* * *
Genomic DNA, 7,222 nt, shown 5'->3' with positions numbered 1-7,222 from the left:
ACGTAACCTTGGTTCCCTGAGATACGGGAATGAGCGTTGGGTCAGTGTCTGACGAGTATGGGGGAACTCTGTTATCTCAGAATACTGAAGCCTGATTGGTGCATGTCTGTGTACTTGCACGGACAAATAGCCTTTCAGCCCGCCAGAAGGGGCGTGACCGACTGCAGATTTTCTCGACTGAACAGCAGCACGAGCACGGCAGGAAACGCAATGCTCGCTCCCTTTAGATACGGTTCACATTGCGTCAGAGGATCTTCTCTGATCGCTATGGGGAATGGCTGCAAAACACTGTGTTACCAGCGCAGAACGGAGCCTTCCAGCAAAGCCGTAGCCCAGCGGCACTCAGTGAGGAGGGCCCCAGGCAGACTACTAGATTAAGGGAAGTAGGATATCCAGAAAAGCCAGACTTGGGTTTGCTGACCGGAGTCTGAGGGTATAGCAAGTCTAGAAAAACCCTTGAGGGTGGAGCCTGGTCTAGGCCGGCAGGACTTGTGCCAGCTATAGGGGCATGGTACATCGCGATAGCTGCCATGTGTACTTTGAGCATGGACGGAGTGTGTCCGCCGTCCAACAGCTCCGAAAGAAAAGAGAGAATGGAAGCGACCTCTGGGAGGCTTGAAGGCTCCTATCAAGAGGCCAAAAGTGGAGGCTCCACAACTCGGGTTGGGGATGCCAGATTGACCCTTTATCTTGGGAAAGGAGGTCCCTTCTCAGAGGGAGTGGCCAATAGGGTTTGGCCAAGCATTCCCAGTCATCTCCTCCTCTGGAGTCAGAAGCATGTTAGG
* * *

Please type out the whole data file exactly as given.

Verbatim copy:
Genomic DNA, 7,222 nt, shown 5'->3' with positions numbered 1-7,222 from the left:
ACGTAACCTTGGTTCCCTGAGATACGGGAATGAGCGTTGGGTCAGTGTCTGACGAGTATGGGGGAACTCTGTTATCTCAGAATACTGAAGCCTGATTGGTGCATGTCTGTGTACTTGCACGGACAAATAGCCTTTCAGCCCGCCAGAAGGGGCGTGACCGACTGCAGATTTTCTCGACTGAACAGCAGCACGAGCACGGCAGGAAACGCAATGCTCGCTCCCTTTAGATACGGTTCACATTGCGTCAGAGGATCTTCTCTGATCGCTATGGGGAATGGCTGCAAAACACTGTGTTACCAGCGCAGAACGGAGCCTTCCAGCAAAGCCGTAGCCCAGCGGCACTCAGTGAGGAGGGCCCCAGGCAGACTACTAGATTAAGGGAAGTAGGATATCCAGAAAAGCCAGACTTGGGTTTGCTGACCGGAGTCTGAGGGTATAGCAAGTCTAGAAAAACCCTTGAGGGTGGAGCCTGGTCTAGGCCGGCAGGACTTGTGCCAGCTATAGGGGCATGGTACATCGCGATAGCTGCCATGTGTACTTTGAGCATGGACGGAGTGTGTCCGCCGTCCAACAGCTCCGAAAGAAAAGAGAGAATGGAAGCGACCTCTGGGAGGCTTGAAGGCTCCTATCAAGAGGCCAAAAGTGGAGGCTCCACAACTCGGGTTGGGGATGCCAGATTGACCCTTTATCTTGGGAAAGGAGGTCCCTTCTCAGAGGGAGTGGCCAATAGGGTTTGGCCAAGCATTCCCAGTCATCTCCTCCTCTGGAGTCAGAAGCATGTTAGG